In the early 1800s Denmark & Norway
joined forces with Napoleon, who was sweeping over Europe,
however with the loss of Napoleon's France, Denmark and
Norway parted ways, leaving Iceland solely under the authority
of Denmark. This did little to help the still disastrous conditions in Iceland,
which continued to suffer as more of their population either died or emigrated (primarily
to Canada) during the 1800s.
Throughout the 1800s though, Iceland grew a stronger identity
and pride, resulting in movements that encouraged Denmark to give the island limited
self-rule in the late 1800s. This movement continued in the early 1900s when
Denmark gave Iceland a degree of independence, although Denmark continued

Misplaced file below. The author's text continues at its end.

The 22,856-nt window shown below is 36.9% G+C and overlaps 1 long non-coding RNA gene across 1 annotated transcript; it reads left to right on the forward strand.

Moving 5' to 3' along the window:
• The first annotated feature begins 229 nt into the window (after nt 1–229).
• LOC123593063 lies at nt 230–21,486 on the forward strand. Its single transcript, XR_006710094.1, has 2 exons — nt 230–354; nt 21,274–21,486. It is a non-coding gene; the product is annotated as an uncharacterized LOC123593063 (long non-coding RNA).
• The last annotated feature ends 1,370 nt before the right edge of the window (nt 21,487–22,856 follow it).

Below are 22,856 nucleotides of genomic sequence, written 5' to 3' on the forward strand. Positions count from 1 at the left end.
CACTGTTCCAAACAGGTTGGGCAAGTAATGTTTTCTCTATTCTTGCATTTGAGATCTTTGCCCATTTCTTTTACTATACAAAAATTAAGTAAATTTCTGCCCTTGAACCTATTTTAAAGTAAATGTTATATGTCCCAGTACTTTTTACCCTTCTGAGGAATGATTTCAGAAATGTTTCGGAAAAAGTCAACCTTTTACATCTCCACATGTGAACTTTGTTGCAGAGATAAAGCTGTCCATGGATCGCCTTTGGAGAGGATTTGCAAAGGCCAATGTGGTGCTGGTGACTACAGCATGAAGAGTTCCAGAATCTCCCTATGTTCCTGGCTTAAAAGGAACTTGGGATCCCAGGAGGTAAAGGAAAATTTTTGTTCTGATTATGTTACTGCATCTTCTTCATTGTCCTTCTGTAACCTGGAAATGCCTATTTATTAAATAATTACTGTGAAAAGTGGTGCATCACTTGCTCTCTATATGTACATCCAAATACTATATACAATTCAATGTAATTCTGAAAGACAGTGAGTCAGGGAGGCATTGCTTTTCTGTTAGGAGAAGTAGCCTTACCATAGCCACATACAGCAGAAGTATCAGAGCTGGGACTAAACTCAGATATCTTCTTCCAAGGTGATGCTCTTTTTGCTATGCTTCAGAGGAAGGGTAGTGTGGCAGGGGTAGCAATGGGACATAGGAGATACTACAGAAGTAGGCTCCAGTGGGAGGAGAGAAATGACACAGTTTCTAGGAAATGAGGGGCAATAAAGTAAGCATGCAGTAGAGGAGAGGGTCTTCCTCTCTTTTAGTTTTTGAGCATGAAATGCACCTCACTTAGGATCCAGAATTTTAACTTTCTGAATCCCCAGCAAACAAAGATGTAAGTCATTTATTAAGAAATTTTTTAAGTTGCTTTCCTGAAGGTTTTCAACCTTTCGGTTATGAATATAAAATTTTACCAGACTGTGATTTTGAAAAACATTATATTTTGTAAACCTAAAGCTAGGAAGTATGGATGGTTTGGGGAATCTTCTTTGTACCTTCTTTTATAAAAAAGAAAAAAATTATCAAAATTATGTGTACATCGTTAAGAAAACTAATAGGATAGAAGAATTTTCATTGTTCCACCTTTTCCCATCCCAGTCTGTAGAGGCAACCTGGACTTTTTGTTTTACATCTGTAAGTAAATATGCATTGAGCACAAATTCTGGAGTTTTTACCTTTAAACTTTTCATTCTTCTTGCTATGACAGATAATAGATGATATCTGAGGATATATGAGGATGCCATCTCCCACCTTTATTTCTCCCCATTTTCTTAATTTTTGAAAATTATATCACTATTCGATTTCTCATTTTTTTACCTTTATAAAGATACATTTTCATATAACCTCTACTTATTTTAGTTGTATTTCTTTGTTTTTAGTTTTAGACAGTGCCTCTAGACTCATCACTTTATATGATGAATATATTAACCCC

to handle numerous issues including diplomacy and military defense.
Near the start of World War II (WWII), Denmark was occupied
by Germany so most Danish governmental affairs were shifted
to Iceland, however with no true defense, the
British, and later the Americans
protected and occupied (with Iceland's approval) the island until the war ended.
In 1944 Iceland was given the decision to remain with Denmark or to declare an independent country; the people
overwhelmingly choose to gain independence. Since this time, Iceland has become
somewhat active on the international stage as they joined NATO and allied with the
United States for defense protection. However,
Iceland has decided to remain out of the European Union (EU).